Hi, Round Square Adventures (Kirsten Scully and Nacho Roiz) will also be crossing Lake Baikal, accompanying Jose Trejo for the first 250 kms of his journey. We dedicate our summers to taking bikers on fatbike adventures in Western Mongolia.

Alex Buckland

Thanks for the mention Ash and for taking the time to write this! It’s an honour to share the season with such seasoned cold weather adventurers.
I would really appreciate it if readers would donate to the charity cause, Mind – The Mental Health Charity here
Hope EW don’t mind the cheeky plug either!

Kevin McDonald

No mention of the Extreme World Races Black Ice Race on Baikal in March 2012…didn’t meet the criteria for your list…?


Really curious as to why skating is considered “assisted”, but skiing is considered “unassisted”. Surely they’re both human-powered, just one over ice, the other over snow. What’s the difference?

Gregory Kaczor

Hi Ash!
I have only ONE question? Don’t you think me a Swede?? :)))


What about Chus Lago, Veronica Romero and Rocio Garcia? they are already on the lake since last 12 days… at least

Michael Laird

I just want to wish all those out on the ice and those still to go out on the ice this season a lot of luck and fun. It should be awesome. Hope to see some of you along the way.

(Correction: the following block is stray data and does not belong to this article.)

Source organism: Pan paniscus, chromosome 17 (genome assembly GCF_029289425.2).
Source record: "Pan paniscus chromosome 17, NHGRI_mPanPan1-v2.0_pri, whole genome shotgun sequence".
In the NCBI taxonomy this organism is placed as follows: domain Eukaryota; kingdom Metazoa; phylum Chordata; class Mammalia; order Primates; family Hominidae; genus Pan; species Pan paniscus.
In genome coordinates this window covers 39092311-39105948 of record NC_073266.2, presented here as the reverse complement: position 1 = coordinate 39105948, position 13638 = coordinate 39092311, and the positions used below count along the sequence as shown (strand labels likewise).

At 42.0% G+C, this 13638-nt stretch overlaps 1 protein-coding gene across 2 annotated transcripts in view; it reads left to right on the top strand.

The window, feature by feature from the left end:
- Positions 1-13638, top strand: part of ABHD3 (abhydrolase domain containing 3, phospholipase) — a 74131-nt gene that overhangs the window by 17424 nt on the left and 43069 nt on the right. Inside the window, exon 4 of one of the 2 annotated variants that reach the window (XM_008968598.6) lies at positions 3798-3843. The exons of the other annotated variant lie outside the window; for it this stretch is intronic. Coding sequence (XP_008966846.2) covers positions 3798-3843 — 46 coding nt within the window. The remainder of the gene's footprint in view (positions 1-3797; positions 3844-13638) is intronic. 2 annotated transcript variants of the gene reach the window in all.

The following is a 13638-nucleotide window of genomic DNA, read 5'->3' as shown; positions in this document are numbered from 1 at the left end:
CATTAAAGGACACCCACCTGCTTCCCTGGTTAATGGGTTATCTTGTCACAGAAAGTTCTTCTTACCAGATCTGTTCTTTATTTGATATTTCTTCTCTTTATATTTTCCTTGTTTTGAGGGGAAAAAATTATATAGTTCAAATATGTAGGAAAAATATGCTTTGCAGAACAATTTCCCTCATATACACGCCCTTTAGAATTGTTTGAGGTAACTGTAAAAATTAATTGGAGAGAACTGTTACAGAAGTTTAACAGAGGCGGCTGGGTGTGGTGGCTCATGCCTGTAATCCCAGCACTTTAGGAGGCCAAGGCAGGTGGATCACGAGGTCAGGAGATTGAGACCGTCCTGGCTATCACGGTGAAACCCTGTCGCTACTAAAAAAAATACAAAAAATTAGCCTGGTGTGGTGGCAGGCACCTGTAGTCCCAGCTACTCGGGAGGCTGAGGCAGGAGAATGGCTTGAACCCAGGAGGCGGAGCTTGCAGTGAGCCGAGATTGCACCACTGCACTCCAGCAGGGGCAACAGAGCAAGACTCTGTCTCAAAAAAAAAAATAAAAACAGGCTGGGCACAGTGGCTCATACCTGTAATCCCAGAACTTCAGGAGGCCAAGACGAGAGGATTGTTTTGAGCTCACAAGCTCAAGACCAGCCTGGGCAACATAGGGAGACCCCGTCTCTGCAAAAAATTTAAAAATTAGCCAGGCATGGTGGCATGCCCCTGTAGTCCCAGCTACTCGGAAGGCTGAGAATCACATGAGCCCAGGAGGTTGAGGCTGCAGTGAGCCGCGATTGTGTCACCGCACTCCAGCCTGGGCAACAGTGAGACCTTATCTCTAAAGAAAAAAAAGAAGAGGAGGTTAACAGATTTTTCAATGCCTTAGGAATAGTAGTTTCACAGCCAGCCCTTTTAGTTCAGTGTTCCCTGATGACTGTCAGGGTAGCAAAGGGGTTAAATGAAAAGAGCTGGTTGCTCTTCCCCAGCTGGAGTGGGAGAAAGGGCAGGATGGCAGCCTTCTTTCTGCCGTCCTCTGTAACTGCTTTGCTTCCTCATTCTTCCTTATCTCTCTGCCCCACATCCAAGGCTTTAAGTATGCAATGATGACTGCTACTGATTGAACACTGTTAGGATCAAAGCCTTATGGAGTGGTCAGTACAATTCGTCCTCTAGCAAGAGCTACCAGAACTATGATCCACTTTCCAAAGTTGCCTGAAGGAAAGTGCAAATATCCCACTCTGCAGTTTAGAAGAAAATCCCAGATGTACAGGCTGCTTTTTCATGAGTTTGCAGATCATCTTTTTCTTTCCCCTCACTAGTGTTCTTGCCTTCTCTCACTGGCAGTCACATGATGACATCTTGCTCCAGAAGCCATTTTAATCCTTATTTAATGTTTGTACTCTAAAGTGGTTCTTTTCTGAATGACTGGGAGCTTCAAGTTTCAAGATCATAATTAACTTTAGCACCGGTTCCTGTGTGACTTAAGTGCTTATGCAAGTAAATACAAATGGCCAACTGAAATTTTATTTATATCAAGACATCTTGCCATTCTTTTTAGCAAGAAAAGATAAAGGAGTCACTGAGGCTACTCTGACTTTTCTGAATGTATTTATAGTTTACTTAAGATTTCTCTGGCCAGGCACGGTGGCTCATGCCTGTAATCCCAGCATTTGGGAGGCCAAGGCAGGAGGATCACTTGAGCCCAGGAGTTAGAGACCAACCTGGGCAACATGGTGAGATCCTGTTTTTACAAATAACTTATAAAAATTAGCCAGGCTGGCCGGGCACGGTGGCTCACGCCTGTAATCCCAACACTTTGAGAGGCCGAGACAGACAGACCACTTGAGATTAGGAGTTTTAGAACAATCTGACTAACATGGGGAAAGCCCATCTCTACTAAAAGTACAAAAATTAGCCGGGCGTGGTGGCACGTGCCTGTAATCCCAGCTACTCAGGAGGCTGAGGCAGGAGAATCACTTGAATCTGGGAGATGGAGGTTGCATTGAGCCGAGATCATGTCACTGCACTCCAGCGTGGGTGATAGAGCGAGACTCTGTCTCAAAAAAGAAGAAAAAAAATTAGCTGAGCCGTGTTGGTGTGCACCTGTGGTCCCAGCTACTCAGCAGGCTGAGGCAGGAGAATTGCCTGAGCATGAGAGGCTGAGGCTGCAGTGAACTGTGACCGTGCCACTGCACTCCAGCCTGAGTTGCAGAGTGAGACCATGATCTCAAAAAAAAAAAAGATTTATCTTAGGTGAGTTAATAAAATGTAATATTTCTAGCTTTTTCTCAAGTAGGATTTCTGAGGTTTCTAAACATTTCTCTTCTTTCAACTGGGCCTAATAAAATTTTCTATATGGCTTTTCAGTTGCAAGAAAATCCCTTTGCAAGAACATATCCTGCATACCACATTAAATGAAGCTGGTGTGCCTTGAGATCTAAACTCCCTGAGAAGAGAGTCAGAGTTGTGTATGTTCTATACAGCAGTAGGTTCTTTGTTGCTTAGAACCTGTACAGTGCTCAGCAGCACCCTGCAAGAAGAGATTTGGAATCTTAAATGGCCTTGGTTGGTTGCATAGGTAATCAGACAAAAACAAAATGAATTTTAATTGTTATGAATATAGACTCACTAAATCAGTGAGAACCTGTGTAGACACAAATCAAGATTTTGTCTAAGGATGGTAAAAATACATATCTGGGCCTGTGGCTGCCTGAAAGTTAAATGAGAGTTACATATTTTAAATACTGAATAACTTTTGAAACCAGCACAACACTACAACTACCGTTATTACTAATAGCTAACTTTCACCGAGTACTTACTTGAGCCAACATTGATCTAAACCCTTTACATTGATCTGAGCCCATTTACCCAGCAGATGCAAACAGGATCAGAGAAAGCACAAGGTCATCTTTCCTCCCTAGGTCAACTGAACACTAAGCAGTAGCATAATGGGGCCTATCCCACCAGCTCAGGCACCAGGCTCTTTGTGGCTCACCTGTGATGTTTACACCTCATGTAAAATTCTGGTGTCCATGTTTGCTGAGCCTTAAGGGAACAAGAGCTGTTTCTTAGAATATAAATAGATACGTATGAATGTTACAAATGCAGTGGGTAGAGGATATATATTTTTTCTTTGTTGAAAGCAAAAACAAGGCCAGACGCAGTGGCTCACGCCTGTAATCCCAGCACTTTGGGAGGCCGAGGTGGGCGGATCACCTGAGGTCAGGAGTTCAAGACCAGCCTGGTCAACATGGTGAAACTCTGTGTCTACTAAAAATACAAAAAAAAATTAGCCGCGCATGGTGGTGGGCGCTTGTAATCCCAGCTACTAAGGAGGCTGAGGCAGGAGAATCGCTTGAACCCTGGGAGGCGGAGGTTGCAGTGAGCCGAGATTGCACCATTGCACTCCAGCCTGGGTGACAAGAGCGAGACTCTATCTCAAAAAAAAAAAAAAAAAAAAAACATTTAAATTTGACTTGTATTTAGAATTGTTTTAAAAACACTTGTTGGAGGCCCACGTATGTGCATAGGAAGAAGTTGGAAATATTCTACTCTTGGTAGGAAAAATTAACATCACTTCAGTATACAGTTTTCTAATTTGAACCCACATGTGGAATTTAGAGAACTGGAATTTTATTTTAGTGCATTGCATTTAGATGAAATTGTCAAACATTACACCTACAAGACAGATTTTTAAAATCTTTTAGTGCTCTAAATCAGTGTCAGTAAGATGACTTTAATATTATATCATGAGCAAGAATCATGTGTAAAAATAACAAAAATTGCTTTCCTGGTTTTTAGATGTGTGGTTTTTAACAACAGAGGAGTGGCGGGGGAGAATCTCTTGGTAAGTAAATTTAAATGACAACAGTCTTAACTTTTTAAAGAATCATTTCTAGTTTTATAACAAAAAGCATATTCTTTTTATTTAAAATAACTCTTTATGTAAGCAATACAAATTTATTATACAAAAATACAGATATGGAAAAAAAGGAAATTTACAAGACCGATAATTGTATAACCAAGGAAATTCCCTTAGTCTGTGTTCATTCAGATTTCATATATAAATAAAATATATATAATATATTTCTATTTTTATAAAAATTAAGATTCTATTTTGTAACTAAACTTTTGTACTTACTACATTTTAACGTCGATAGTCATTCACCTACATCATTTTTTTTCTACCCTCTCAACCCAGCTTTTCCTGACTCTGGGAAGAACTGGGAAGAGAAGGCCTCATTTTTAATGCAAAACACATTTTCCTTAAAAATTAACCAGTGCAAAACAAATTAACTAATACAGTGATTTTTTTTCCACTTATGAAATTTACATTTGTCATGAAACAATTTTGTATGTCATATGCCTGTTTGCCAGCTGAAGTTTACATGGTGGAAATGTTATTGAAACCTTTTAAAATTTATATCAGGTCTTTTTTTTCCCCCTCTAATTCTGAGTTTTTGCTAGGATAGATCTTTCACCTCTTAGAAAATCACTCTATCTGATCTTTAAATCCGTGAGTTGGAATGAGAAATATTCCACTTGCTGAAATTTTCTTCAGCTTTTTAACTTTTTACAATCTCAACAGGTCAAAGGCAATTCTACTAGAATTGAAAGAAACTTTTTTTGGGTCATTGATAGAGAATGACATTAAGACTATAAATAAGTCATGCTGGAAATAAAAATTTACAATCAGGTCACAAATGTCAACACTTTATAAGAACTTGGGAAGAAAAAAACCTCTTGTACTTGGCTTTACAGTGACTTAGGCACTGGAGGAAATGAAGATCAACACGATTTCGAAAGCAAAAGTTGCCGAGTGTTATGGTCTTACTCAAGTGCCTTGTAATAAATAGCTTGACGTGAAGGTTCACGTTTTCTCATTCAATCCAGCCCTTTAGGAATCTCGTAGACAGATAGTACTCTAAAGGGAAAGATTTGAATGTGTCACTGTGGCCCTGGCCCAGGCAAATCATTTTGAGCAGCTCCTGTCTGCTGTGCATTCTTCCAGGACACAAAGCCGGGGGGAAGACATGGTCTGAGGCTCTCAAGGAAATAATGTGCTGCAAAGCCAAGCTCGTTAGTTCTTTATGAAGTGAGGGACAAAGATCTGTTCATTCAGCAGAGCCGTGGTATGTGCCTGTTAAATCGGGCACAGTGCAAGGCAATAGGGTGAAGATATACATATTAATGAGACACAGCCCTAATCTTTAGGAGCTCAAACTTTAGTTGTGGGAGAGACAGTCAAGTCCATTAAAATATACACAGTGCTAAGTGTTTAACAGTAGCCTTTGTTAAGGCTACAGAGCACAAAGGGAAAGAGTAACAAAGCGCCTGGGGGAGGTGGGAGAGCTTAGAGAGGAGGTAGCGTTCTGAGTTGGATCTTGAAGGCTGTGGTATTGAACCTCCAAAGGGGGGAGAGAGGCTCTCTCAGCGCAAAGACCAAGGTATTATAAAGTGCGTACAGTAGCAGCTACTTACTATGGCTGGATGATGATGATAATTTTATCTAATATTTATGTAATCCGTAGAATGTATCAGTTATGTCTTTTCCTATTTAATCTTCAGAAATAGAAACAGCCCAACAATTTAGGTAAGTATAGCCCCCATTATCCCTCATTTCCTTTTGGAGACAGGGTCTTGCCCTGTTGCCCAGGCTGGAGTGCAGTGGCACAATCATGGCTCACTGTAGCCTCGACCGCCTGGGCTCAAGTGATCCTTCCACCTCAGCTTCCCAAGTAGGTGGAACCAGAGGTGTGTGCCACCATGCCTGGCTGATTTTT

And a big THANK YOU to Ash for putting this all together!

arshi gupta

Hello, love to read your article and get so much information through your blog and learn new things. You write very well, am amazed by your blogging, you will definitely achieve success.

Himal Ghale

Namaste Kim. really an outdoor adventure, I love to visit there one day.


Hello Ash and groupe! I will going there the next 15 march to trying to going to Koultouk until up north and if my physical condition and time is oK i will be back to koultouk,, in kite, ski and skate..I have 18 day to do,,it’s my personal goal,,.but at 63 maybe one way will be enough but dreaming about,,,why not,,in solo. Ben